Looking back at 5764 &mdash the good, the bad and the kosher

The Jewish year 5764, now coming to an end, was, as Jewish years have gone the last few Jewish years, not a bad Jewish year.

We’ve had worse. Like the last four or so, during which more Israelis were killed than in two of Israel’s wars, in which more Israeli civilians died than in any other four-year period in Israel’s history.

5764 was a year in which there still was terrorism in Israel, far too much terrorism, in which innocent Jews still were murdered, far too many Jews, but the number of incidents was down significantly, the number of dead far fewer.

Making 5764 not a bad Jewish year, all things considered.

Indeed, considering all the things that took place in the Jewish year now coming to a close, 5764 actually was, in many ways, a very good year.

It was a year, after all, that began with the announcement that Campbell’s vegetarian vegetable soup was now kosher, and concluded with the joyous news that Israel had won its first Olympic gold medal ever.

For windsurfing, no less. Jews and windsurfing. Who knew?

In between those two events was a whole lot of other good news. But the bad news about much of the good news of 5764 is that it came from outside the Jewish world, while much of the bad news of 5764 came from within it.

Consider the following good news, all of which took place in 5764 and which came from places we aren’t used to seeing as producers of good Jewish news:

n The United Nations not only held its first conference ever on anti-Semitism, but it put a lot of pressure on Tajikistan to preserve the only synagogue in that nation’s capital. The Tajiks want to demolish the shul to put up a presidential palace, but the United Nations, of all groups, is urging them not to.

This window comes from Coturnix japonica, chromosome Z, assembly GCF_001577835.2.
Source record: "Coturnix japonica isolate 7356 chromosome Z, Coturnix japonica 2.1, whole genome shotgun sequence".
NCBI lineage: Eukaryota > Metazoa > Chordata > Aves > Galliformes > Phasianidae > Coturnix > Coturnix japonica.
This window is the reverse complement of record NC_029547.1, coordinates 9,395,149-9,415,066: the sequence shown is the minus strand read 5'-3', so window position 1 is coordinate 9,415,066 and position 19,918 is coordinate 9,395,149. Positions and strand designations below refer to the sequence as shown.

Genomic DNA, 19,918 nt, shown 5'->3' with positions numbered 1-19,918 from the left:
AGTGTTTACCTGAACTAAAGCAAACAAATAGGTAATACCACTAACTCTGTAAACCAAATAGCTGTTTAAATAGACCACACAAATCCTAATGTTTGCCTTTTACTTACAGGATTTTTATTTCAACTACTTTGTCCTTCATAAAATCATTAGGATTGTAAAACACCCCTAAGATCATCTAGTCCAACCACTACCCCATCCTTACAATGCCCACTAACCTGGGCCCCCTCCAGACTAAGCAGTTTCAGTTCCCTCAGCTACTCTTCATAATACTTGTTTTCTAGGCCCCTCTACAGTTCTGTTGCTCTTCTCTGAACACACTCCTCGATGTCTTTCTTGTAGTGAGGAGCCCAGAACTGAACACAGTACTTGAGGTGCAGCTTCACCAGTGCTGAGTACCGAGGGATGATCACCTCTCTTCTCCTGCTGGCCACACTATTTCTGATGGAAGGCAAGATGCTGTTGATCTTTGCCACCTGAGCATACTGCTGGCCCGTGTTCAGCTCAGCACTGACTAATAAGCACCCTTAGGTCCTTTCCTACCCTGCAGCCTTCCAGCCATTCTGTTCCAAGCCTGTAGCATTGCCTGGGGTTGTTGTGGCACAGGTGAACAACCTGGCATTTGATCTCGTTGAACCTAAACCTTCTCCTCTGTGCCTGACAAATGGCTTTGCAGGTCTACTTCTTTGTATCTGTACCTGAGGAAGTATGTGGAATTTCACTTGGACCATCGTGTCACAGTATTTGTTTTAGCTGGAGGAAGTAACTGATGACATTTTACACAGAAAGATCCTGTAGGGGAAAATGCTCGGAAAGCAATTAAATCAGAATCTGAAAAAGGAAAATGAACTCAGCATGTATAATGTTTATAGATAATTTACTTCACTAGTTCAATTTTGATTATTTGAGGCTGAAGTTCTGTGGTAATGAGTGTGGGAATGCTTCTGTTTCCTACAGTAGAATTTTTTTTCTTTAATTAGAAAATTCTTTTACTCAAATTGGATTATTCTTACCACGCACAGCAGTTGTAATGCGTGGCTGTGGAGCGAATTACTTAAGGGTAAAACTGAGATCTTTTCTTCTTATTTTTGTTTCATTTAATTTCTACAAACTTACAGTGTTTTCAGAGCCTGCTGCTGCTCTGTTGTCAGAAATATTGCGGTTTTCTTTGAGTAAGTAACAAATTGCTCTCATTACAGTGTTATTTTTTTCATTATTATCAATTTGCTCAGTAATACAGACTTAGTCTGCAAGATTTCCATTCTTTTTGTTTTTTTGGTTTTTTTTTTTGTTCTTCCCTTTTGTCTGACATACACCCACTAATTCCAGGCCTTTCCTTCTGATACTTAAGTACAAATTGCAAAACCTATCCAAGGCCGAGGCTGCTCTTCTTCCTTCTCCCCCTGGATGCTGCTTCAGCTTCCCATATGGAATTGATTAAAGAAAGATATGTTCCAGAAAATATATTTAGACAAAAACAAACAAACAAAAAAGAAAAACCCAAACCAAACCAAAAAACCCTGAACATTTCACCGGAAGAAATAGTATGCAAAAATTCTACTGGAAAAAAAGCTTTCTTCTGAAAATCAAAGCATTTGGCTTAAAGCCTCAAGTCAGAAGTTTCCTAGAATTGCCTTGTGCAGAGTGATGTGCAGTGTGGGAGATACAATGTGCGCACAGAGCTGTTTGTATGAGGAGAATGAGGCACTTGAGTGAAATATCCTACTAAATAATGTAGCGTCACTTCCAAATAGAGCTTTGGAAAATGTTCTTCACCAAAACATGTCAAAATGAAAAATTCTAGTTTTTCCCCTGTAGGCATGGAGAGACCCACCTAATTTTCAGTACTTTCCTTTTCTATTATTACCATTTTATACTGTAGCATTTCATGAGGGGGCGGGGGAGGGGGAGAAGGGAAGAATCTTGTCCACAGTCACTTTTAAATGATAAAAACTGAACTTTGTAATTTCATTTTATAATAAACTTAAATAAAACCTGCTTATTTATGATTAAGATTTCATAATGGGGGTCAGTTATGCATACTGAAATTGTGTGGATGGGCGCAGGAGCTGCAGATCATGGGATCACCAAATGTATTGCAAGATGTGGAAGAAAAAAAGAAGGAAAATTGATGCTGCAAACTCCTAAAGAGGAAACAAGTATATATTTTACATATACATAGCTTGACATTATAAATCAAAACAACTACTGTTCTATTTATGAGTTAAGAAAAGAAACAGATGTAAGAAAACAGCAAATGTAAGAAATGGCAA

n Serbian soldiers began cleaning up a historic Jewish cemetery. After decades of abusing the graveyard, which dates back hundreds of years, the Serbian government has pledged to clean it up using its army’s soldiers and then to extensively repair it. Serbia, one of the most anti-Semitic countries during the Holocaust.

n An Egyptian Cabinet minister blasted those who deny the Holocaust. Writing in The Islamic Banner newspaper, Mamdouh El-Beltagui sharply criticized the paper for saying the “Zionists used lies to justify the creation of Israel.” The paper’s editor was forced to resign. Egypt, leader of the Arab world.

Amazingly, I could go on and on and on, citing amazing example after amazing example of the world, including the most unexpected places, working to help Jews, working to fight anti-Semitism.

Indeed, the sad news of 5764 is how much the Jewish world failed to see all the good news out there. How much it exaggerated the bad news, indeed, almost rushed to believe the bad news.

Take France. It is conventional Jewish wisdom that France is a hotbed of anti-Semitism. Problem is that ignores the fact that every major French politician, the president of France, the mayor of Paris, and on and on, has strongly and publicly condemned anti-Semitism and put a lot of money into fighting it.

How much Jews pathetically want to believe the worst can be seen in the most recent and highest-profile cases of what appeared to be French anti-Semitism. Events that had world Jews screaming gevalt. Events that turned out to be, in the first case, a hoax, and in the second, the work of a Jew.

The first incident involved a woman who claimed she had been the victim of a violent anti-Semitic attack. She told police that six men who thought she was Jewish, used knives to cut her hair and rip her clothing and then scrawled three swastikas on her stomach with a black marker pen.